Date: 1600-1700
Language: Latin
Origin: , past participle of indicare, from dicare 'to say publicly or officially'


in‧di‧cate W1
1 [transitive] to show that a particular situation exists, or that something is likely to be true
indicate (that)
Research indicates that over 81% of teachers are dissatisfied with their salary.
Long skid marks on the pavement indicated the driver had attempted to brake.
The study indicates a connection between poverty and crime.
2 [transitive] to say or do something to make your wishes, intentions etc clear:
The Russians have already indicated their willingness to cooperate.
Professor Johnson has indicated his intention to retire at the end of next year.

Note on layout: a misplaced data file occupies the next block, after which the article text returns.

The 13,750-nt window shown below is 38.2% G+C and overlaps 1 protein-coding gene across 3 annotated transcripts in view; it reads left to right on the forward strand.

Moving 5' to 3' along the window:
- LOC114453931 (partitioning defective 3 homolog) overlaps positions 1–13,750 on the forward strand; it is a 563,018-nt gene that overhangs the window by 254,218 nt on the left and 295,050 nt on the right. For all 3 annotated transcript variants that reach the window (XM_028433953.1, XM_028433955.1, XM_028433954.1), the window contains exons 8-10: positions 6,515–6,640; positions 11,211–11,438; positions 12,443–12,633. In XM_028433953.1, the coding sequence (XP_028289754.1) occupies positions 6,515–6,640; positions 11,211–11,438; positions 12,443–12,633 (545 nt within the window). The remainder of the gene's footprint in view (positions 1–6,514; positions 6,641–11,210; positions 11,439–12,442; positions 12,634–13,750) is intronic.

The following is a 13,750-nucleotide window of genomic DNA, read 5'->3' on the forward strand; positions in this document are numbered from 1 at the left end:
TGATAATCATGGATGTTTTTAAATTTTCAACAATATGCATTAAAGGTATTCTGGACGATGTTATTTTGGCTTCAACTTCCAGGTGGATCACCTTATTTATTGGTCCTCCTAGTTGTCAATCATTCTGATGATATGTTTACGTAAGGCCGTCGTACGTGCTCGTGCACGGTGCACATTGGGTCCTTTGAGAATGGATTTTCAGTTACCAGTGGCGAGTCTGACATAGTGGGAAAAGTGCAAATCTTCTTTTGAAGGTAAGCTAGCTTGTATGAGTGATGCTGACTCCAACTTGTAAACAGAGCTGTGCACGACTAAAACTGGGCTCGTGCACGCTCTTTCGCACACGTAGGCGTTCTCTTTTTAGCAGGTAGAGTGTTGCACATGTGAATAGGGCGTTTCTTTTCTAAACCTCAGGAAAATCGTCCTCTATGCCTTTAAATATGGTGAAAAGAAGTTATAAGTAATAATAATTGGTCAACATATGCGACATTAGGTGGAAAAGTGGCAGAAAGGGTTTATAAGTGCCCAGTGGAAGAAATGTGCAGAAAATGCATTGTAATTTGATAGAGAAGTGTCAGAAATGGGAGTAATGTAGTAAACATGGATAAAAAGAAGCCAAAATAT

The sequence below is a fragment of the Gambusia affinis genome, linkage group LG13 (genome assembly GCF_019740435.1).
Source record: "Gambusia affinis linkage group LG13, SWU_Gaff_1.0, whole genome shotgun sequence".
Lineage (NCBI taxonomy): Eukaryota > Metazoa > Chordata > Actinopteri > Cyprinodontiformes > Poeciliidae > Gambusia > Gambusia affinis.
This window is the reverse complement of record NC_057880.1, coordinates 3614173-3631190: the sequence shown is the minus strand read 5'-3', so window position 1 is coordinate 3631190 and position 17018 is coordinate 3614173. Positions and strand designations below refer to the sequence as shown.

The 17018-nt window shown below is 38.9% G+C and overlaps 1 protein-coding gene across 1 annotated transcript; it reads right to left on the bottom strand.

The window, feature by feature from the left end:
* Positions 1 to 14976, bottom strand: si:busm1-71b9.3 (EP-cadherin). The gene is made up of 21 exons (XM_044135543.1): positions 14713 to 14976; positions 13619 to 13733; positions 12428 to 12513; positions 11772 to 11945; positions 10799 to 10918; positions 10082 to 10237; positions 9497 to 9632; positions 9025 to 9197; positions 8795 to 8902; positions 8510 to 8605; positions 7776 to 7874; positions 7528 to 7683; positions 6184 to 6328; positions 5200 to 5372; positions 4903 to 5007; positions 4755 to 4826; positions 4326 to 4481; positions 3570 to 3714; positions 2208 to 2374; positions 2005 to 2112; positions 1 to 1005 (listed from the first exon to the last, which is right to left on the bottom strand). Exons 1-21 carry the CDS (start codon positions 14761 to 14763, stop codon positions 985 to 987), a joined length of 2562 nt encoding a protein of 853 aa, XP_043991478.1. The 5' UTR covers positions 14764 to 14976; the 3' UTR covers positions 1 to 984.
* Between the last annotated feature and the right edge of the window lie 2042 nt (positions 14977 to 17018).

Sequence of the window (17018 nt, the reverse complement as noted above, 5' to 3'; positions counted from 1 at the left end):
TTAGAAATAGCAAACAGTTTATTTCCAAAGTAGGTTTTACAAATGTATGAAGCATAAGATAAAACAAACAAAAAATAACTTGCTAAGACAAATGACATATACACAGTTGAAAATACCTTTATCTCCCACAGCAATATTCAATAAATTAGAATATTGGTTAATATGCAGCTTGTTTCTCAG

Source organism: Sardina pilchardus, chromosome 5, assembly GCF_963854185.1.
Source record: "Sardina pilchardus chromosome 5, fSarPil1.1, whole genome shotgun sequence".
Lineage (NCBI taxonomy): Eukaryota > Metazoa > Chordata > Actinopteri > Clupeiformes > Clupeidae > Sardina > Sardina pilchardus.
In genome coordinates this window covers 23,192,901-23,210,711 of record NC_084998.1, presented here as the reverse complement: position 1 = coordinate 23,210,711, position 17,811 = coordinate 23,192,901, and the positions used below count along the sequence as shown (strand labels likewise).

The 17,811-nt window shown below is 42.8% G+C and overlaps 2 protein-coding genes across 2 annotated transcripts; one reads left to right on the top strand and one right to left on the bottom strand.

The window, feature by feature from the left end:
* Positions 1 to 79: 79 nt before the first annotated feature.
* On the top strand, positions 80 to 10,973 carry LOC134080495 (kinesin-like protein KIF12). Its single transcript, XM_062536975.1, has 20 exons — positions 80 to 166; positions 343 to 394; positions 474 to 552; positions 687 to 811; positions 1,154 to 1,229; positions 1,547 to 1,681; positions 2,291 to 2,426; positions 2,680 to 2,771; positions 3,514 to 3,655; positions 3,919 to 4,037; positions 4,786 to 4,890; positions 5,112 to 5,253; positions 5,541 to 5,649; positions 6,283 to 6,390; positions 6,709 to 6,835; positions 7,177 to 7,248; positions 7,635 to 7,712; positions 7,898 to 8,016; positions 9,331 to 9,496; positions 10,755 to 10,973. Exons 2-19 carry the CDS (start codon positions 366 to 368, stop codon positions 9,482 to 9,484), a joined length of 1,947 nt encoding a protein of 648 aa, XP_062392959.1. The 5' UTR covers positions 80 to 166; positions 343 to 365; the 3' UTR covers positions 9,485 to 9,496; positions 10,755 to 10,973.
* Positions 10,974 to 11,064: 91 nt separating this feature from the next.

indicate (that)
Ralph patted the sofa to indicate that she should join him.
Please indicate your preference on the booking form.
3 [transitive] to direct someone's attention to something or someone, for example by pointing:
'That's her,' said Toby, indicating a girl on the other side of the room.
4 [transitive] to represent something:
Sales targets are indicated on the graph by a vertical dotted line.
5 [intransitive and transitive] British EnglishTTC to show the direction in which you intend to turn in a vehicle, using lights or your hands [= signal]:
Don't forget to indicate before you pull out.